The fields of information technology (IT) and artificial intelligence (AI) are ever evolving and with this evolution comes much controversy. There are questions regarding the ethics of AI, the disproportion of women to men in IT, the challenges of cybersecurity, as well as the exciting technologies emerging. We are excited to welcome Professor Steve Furber as the new Editor-in-Chief of The Computer Journal and in an interview led by Justin Richards of BCS, The Chartered Institute of IT, we got some answers to these queries and received a better glimpse into the future of these rapidly changing fields.
Justin: Can you tell us a bit more about your current role?
Steve: At Manchester I am a regular research professor and I’ve served my term as head of department, that’s some time ago now. I lead a group of 40 or 50 staff and students and our general research area covers computer engineering to computer architecture. On the engineering side we’re interested in the design of silicon chips and how you can make the most of the enormous transistor resource that the manufacturing industries can now give us on a chip. On the architecture side we are interested in particular in how we exploit the many core resources that are increasingly available in all computer products today.
Justin: What was the topic of your recent Lovelace Lecture?
Steve: The title is ‘Computers and Brains’ and basically this is a lecture which talks about some of the history of artificial intelligence from some of the early writings of Ada Lovelace herself – 2015 was the 200th anniversary of her birth – through to Alan Turing’s thoughts on AI and then onto the research that I’m leading today, which is building a very large parallel computer for real-time brain modelling applications.
Justin: Can you tell us about your SpiNNaker project?
Steve: SpiNNaker is the massive parallel computer for real time brain modelling and the name is a rather crude compression of spiking your network architecture – it’s not quite an acronym. We’re using a million ARM processors – those are the processors that you find in your mobile phone designed by a British company in Cambridge – in a single machine and with a million ARM cores we can model about 1% of the scale of the network in the human brain. The brain is a very challenging, modelling target, you can think of it as 1% of the human brain, but I sometimes prefer to think of it as ten whole mouse brains. The network we’re using is quite simplified as there’s a lot about brain connectivity that’s still not known, so there’s a lot of guesswork in building any such model.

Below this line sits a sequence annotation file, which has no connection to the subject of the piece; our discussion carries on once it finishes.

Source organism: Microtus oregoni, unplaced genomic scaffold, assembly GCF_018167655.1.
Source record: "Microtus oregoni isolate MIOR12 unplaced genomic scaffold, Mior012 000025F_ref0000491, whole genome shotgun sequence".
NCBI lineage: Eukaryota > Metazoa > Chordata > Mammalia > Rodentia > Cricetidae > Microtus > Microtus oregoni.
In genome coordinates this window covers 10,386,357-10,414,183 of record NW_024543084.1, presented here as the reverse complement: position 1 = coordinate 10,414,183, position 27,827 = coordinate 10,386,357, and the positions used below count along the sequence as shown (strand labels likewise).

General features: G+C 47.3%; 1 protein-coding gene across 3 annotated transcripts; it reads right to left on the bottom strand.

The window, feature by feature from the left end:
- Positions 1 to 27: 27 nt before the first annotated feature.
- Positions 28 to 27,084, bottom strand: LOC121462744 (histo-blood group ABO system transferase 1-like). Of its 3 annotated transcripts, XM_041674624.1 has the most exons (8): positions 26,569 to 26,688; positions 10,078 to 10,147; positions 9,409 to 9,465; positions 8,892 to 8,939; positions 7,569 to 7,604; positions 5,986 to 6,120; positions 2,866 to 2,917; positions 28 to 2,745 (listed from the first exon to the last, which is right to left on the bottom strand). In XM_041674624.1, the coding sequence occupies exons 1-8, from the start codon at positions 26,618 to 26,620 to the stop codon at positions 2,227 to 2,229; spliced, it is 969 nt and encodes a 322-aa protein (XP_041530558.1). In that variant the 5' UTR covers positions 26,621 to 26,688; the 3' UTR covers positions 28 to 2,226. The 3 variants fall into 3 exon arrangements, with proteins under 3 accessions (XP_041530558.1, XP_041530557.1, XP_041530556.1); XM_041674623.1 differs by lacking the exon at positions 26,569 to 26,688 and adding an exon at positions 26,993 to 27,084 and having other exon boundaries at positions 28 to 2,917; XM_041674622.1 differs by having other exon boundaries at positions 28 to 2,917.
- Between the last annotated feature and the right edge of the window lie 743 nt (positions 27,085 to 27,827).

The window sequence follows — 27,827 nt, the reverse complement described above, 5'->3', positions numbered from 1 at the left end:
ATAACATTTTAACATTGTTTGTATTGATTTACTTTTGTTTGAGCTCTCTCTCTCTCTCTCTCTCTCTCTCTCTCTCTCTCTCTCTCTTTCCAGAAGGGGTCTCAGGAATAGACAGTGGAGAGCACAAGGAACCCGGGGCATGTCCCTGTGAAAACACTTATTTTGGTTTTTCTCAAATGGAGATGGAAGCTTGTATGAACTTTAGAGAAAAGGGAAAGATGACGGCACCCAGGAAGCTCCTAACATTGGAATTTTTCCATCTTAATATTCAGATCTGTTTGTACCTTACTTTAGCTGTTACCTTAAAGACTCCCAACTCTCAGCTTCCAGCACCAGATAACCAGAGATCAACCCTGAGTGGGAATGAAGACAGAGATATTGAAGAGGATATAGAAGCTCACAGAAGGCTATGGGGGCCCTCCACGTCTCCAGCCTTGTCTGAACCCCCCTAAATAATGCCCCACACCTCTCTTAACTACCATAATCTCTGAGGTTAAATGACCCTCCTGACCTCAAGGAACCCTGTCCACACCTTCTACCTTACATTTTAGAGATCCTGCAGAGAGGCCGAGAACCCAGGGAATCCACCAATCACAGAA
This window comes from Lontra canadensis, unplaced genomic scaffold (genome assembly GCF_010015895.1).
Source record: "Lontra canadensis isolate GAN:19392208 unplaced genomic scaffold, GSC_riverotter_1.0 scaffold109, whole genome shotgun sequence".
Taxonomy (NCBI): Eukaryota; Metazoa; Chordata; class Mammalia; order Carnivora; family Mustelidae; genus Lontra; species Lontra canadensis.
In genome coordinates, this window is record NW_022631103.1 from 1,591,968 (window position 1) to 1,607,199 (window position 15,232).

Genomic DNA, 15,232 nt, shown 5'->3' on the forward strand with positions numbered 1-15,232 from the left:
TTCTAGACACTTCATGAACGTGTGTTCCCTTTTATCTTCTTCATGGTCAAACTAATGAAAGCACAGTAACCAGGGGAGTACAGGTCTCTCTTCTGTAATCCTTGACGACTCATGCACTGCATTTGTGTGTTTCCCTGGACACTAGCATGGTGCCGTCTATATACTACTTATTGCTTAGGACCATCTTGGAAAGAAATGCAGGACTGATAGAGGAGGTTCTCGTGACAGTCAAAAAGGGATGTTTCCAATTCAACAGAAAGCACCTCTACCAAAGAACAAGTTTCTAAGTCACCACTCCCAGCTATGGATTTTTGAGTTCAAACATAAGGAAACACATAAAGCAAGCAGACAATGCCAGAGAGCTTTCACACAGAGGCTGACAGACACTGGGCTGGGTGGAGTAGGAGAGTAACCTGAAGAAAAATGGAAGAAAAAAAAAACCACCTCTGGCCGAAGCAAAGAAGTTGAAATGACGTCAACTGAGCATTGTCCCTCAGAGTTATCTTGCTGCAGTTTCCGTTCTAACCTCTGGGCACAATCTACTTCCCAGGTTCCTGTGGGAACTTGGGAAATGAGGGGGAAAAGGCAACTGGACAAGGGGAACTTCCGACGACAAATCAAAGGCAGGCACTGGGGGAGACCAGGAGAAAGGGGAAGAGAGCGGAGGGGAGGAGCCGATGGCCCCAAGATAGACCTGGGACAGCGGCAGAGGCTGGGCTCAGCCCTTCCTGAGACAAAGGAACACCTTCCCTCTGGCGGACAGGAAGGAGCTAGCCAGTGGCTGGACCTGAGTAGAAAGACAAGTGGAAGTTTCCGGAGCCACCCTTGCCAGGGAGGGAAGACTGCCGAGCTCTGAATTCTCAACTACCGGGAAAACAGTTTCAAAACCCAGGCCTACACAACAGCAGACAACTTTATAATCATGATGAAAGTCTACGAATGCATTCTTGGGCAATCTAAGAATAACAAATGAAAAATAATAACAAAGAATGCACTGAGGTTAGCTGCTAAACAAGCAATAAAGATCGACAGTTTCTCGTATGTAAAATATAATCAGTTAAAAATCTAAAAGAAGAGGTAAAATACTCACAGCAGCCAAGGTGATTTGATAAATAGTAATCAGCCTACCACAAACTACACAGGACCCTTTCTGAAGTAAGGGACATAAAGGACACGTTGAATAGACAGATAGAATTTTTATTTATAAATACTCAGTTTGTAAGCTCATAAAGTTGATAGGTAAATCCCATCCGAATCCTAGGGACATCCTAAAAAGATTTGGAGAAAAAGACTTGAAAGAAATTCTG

Justin: You’ve said in the past that accelerating our understanding of brain function would represent a major scientific breakthrough. Can you expand a little bit more on that thought?
Steve: It is clear to anybody who uses a computer that they are incredibly fast and capable at the set of things that they are good at, but they really struggle with things that we humans find simple. Very young babies learn to recognise their mother, whereas programming a computer to recognise an individual human face is possible but extremely hard. My view is that if we understood more about how humans learn to recognise faces and solve similar problems then we’d be much better placed to build computers that could do this easily.
Justin: Where do you see AI processing going in the next five to ten years?
Steve: The big issue with AI is understanding what intelligence is in the first place. I think one of the reasons why we have found true AI so difficult to reproduce in machines is that we’ve not quite worked out how natural intelligence works, hence my interest in going back to look at the brain as the substrate from which human intelligence emerges. If we can understand that better then we might be able to reproduce it more faithfully in our computing machines.
Justin: What about the ethics of AI?
Steve: Ultimately AI will lead to ethical issues. Clearly if machines become sentient then the issue as to whether you can or can’t switch them off becomes an ethical consideration. I think we are a very long way from that at the moment so that isn’t foremost among ethical issues we have to consider. I think there are much more pragmatic engineering issues, for example to do with driverless cars. If a driverless car is involved in a crash whose fault is it, who is responsible? If the crash turns out to be the result of the software bug, if it turns out to be the result of the human interfering with the car, there’s a whole set of issues that will have to be thought through there and they come a long time before the issue of the machine itself having any kind of rights.